4. In a process for the catalytic conversion of hydrocarbon oil carried out in the presence of a catalyst regenerable by oxidation which gradually loses its activity thereon during, the conversion treatment of carbonaceous contaminants and characterized by alternate periods of reaction and regeneration by of retarding the rate of deposition of carbonaceous contaminants on the catalyst during the reaction period which comprises intermittently passing first oil vapors and of naphtha and gen-containing gas in because of the deposition then hydrogen over the catalyst during the reaction period each for intervals of from a fraction of a'second to about 15 minutes.

5. A process of catalytically treatinghydrocarbons and regenerating the activity of the catalyst, which process comprises the steps of contacting a mixture comprising a naphtha and hydrogen at a pressure of the order of 200 pounds per square inch and a temperature of about 911 F. with a catalyst having a coke-accumulating tendency comprising a minor amount of chromiumoxide and the balance substantially aluminum oxide for a period not exceeding 15 minutes to transform the naphtha into a hydrocarbon of lesser hydrogen content, and then interrupting the flow of naphtha and continuing the flow of a hydrogen-containing gas in the absence of naphtha in contact with the catalyst for a period of not exceeding 15 minutes to reactivate the catalyst by hydrogenating unsaturated hydrocarbon bons and regenerating the activity of the catalyst,

which process comprises the steps of contactin a mixture comprising a naphtha and a hydrogencontaining gas under reforming conditions of temperature and pressure with a reforming catalyst having a coke-accumulating tendency for a period of time not exceeding 15 minutes to transform the naphtha into hydrocarbons of lesser hydrogen content, and then interrupting the flow continuing the flow of a hydrothe absence of naphtha in contact with the catalyst for 'a period of time not exceeding 15 minutes to reactivate the catalyst, and alternately repeating the above two steps over a long period of time prior to any regeneration of the catalyst with an oxygen-containing gas'whereby the catalyst remains active for a prolonged period of time.

.JOHN C. MUNDAY.

EDWARD W. S. NICHOLSON.

REFERENCES crrnn UNITED STATES PATENTS Number Name Date 1,121,860 Moore Dec. 22, 1914 1,894,785 Peck Jan. 17, 1933 2,143,364 Taylor Jan. 10, 1939 2,150,923 Houdry Mar. 21, 1939 2,268,187 Churchill, Jr. Dec. 30,1941 2,270,715 Layng et a1. Jan. 20,1942 2,274,988 Matuszak Mar. 3, 1942 2,288,336 Welty, Jr., et a1. June 30, 1942 2,289,716 Marschner July 14, 1942 2,303,083 Kuhl Nov. 24, 1942 2,304,128 Thomas Dec. 8, 1942 2,312,006 Thiele Feb. 23, 1943 2,317,494 Thomas Apr. 27, 1943 2,322,863 Marschner et a1. June 29, 1943 2,338,881 Thomas Jan. 11, 1944 2,339,107 Pier et a1. Jan. 11, 1944 2,358,039 Thomas et al. Sept. 12, 944 2,360,787 Murphree Oct. 17, 1944 2,378,342 Voorhees et a1. June 12, 1945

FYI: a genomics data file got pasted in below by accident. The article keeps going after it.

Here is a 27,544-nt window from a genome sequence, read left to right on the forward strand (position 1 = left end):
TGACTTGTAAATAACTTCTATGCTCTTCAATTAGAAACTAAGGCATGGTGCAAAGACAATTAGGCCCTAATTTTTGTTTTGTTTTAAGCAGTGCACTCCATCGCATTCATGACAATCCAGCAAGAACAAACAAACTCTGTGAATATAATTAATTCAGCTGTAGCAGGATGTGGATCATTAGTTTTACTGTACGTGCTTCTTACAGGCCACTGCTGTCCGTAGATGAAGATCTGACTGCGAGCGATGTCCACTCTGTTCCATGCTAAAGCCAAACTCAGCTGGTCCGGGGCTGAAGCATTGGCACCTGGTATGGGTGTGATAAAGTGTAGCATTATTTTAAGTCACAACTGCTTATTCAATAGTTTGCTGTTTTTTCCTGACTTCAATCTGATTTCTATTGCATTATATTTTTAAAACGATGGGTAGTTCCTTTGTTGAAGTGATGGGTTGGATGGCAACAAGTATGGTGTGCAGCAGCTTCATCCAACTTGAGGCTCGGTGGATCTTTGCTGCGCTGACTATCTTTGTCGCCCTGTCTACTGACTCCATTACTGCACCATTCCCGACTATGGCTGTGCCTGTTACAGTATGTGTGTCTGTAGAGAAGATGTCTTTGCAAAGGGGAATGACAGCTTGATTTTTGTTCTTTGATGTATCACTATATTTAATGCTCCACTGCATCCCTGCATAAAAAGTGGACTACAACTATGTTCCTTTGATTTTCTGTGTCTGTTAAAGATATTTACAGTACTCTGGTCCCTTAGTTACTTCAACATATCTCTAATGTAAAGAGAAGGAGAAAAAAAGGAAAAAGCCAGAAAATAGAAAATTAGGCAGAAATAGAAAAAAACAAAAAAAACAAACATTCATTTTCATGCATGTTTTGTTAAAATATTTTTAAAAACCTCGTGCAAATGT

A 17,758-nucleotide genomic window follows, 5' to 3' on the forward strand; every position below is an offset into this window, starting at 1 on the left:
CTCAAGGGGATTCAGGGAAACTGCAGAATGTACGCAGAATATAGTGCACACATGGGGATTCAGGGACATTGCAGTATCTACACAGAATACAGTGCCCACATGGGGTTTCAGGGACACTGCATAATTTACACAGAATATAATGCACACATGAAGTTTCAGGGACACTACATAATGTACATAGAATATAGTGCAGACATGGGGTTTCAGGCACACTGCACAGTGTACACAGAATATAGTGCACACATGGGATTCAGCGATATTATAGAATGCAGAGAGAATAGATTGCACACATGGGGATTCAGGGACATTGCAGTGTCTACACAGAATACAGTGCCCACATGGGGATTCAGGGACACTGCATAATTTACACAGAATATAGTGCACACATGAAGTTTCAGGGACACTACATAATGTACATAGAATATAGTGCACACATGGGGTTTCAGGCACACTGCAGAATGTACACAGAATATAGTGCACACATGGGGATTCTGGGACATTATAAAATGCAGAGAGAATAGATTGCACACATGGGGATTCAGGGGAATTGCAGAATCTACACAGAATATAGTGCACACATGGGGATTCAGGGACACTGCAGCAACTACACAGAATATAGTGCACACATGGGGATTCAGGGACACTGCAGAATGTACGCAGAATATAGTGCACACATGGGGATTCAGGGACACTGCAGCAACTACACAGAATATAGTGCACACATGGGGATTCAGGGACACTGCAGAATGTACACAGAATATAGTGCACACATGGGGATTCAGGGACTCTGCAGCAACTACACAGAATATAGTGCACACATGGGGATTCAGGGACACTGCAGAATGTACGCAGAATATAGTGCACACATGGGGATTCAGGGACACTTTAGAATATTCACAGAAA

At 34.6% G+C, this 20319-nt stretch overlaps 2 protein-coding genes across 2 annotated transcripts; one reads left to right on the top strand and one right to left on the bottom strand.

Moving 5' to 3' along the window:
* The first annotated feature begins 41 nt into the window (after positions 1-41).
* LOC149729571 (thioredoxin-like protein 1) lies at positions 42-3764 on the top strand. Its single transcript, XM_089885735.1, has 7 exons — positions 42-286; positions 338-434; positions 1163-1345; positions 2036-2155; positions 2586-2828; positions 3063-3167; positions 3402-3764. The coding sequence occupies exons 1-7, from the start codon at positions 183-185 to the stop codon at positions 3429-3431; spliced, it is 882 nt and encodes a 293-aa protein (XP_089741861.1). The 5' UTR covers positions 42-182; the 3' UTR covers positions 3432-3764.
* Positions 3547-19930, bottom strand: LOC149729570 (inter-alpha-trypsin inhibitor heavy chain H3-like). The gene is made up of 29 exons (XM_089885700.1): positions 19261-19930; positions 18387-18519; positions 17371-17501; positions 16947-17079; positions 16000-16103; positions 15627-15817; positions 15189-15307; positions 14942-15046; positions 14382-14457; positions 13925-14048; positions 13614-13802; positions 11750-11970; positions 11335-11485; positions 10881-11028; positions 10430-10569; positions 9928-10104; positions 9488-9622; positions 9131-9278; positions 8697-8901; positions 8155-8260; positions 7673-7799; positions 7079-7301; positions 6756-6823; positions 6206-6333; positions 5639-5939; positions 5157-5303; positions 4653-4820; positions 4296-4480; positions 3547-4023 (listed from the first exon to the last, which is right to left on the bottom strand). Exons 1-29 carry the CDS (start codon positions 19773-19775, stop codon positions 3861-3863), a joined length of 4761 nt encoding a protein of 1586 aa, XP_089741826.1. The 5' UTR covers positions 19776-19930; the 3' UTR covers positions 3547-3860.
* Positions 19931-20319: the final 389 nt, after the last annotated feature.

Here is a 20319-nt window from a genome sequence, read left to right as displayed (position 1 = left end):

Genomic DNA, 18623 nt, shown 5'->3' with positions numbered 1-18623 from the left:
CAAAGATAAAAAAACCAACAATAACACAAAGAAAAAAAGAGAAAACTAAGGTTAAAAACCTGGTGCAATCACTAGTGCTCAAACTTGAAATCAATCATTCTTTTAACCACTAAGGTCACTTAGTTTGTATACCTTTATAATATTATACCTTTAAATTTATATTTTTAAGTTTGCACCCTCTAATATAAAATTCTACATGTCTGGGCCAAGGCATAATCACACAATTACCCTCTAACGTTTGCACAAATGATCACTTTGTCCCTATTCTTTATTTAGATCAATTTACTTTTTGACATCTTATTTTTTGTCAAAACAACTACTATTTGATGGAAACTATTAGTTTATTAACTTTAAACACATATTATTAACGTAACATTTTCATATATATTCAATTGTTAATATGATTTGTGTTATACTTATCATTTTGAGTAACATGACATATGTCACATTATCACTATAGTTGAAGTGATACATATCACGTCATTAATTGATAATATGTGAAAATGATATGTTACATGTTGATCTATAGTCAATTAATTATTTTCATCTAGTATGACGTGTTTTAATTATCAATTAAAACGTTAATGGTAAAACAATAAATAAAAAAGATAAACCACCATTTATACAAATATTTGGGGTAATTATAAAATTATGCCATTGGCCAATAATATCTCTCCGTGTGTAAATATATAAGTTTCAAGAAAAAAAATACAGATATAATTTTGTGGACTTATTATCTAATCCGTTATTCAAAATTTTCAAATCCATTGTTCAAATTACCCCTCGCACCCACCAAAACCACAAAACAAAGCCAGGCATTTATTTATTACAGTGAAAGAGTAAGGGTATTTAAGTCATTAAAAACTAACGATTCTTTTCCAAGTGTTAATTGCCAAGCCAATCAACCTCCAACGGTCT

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US2696461A (en) * 1950-11-30 1954-12-07 Kellogg M W Co Regeneration of hydrocarbon conversion catalysts
US2700639A (en) * 1951-12-26 1955-01-25 Standard Oil Dev Co Fluid hydroforming
US2701230A (en) * 1949-07-01 1955-02-01 Standard Oil Dev Co Hydroforming process and apparatus
US2710827A (en) * 1952-04-01 1955-06-14 Exxon Research Engineering Co Fluid hydroforming process
US2721167A (en) * 1951-04-04 1955-10-18 Exxon Research Engineering Co Catalytic fluid hydroforming employing inert heat transfer solids
US2737477A (en) * 1951-04-27 1956-03-06 Exxon Research Engineering Co Hydroforming
US2737476A (en) * 1950-12-21 1956-03-06 Exxon Research Engineering Co Method of regenerating hydroforming catalysts
US2741581A (en) * 1951-12-01 1956-04-10 Standard Oil Co Fluid hydroforming with catalyst recycle
US2751332A (en) * 1952-04-30 1956-06-19 Exxon Research Engineering Co Fluid hydroforming of hydrocarbons with catalyst regeneration
US2752288A (en) * 1952-06-21 1956-06-26 Exxon Research Engineering Co Method of pretreating hydroforming catalysts
US2756191A (en) * 1952-11-29 1956-07-24 Exxon Research Engineering Co Hydroforming high sulfur feed stocks
US2756187A (en) * 1952-04-01 1956-07-24 Exxon Research Engineering Co Fluid hydroforming process
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US2758068A (en) * 1950-11-30 1956-08-07 Kellogg M W Co Process for utilizing the flue gas in the regeneration of the fouled catalyst in a fluidized hydrocarbon conversion system
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US2772217A (en) * 1953-04-08 1956-11-27 Exxon Research Engineering Co Hydroforming process
US2776248A (en) * 1953-05-19 1957-01-01 Standard Oil Co Hydrocarbon reforming with fluidized platinum and heating system therefor